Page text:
|China Service Medal|
|Awarded by the United States Navy|
|Eligibility||Navy, Marine Corps and Coast Guard personnel|
|Awarded for||Services performed during operations in China or in Chinese territorial waters or contiguous ocean areas from 7 July 1937 to 7 September 1939 and 2 September 1945 and 1 April 1957|
|Established||1 July 1942|
Navy: Second Byrd Antarctic Expedition Medal |
Marine Corps: Marine Corps Expeditionary Medal
Coast Guard: Second Byrd Antarctic Expedition Medal
|Next (lower)||American Defense Service Medal|
Ribbon bar and Campaign streamer for the medal
The China Service Medal was a service medal awarded to U.S. Navy, Marine Corps, and Coast Guard personnel. The medal was instituted by Navy Department General Order No. 176 on 1 July 1942. The medal recognized service in and around China before and after World War II.
The criteria for awarding the medal consisted of service members who:
- Served ashore in China or who were attached to any of the vessels that operated in support of the operations in China between 7 July 1937, and 7 September 1939.
- Served ashore in China or were attached to any of the vessels that operated in support of operations in China between 2 September 1945 and 1 April 1957. Military services performed in the Asiatic-Pacific area between September 2, 1945 and March 2, 1946 could be credited for eligibility for the China Service Medal unless the individual was eligible for the Asiatic-Pacific Campaign Medal based on service performed prior to 2 September 1945.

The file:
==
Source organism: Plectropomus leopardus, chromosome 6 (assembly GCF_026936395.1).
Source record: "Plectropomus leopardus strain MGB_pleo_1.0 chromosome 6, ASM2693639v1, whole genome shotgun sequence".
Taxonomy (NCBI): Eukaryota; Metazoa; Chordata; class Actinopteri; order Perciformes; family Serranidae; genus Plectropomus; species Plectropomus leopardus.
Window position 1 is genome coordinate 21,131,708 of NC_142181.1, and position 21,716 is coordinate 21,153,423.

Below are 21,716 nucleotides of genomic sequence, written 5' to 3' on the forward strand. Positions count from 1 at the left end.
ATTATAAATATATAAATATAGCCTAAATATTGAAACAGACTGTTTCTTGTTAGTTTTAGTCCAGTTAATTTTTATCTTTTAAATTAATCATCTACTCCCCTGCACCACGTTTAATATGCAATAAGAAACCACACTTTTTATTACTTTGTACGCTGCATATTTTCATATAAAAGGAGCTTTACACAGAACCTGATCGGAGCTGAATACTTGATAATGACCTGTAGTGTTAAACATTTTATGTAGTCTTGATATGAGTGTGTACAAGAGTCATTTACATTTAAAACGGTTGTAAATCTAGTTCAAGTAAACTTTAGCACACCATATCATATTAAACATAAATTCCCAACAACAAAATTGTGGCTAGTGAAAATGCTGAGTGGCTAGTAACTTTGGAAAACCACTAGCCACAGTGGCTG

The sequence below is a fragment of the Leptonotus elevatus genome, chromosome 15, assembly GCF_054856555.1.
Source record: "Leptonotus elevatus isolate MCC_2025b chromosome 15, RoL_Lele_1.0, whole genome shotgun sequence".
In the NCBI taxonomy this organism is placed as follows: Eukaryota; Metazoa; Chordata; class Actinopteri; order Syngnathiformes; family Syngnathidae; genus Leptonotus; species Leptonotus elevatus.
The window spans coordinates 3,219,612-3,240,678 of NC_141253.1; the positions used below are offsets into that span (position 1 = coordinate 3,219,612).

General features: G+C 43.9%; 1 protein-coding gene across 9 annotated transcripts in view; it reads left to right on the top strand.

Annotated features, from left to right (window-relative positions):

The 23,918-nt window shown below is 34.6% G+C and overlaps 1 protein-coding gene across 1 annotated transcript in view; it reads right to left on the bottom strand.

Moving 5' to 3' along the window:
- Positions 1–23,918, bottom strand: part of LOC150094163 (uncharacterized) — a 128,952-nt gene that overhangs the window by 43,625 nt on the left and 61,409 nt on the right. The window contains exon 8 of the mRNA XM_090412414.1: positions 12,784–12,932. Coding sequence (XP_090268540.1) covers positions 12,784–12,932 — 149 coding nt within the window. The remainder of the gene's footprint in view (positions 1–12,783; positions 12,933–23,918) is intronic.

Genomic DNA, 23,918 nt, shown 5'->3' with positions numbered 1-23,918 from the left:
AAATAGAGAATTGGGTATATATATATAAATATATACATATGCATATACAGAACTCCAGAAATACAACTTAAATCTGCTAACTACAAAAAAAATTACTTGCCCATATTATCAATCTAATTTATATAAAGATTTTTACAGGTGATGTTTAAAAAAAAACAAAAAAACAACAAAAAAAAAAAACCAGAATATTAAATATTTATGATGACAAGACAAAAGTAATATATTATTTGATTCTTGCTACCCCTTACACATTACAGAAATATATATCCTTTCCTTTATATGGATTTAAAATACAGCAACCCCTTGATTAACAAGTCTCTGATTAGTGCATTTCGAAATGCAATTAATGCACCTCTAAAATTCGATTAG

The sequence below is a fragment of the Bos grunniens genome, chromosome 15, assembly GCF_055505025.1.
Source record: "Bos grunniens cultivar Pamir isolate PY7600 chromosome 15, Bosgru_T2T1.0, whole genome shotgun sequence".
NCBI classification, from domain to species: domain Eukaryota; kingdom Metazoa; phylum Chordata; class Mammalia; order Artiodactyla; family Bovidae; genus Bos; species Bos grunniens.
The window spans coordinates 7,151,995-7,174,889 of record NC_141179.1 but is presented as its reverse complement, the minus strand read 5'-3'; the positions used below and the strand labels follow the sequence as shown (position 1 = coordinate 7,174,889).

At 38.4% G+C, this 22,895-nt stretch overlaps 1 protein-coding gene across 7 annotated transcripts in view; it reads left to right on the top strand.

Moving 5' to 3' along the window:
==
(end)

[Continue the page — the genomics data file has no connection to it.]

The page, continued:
Regulations permit the wearing of a bronze service star if a service member had performed duty during both periods of eligibility. The China Service Medal is no longer awarded by the United States Navy.
Designed by American sculptor George Holburn Snowden, the medal is bronze, 1.25 inches in diameter. The center of the obverse bears a three-sailed Chinese junk borne upon scroll waves. The boat is surrounded by the inscription in relief China Service, in an Asian-style font.
The reverse of the medal bears a bald eagle facing left. The eagle clutches laurels while perched on the horizontal shank of an anchor with its flukes to the right. On the left side of the eagle is the word For and the right side Service. Arching above the eagle is one of two inscriptions United States Navy for the version awarded to sailors or United States Marine Corps for the version awarded to marines.
The suspension ribbon, and service ribbon, for the medal is gold with red stripes at either side.
|Wikimedia Commons has media related to China Service Medal.|
- "United States Navy Uniform Regulations NAVPERS 15665I". January 1998. http://timemilitary.files.wordpress.com/2011/07/unif-navy.pdf. Retrieved 29 September 2012.
- "Medals and Awards Manual COMDTINST M1650.25D". United States Coast Guard CG-612 Directives and Publications Division website. May 2008. pp. 22–3. http://www.uscg.mil/directives/cim/1000-1999/CIM_1650_25D.pdf. Retrieved 29 September 2012.
- "China Service Medal". History.navy.mil. http://www.history.navy.mil/medals/china.htm. Retrieved 29 September 2012.
- "Manual of Military Decorations". Department of Defense. July 1990. pp. D-12. http://www.whs.mil/library/mildoc/DODD%201348%2033-M%20%20July%201990.pdf. Retrieved 29 September 2012.
- Dorr, Robert F. (12 June 2006). "Damn the Torpedoes!: China Service Medal has a unique history". Army Times. http://www.armytimes.com/legacy/rar/1-292308-1993720.php. Retrieved 29 September 2012.
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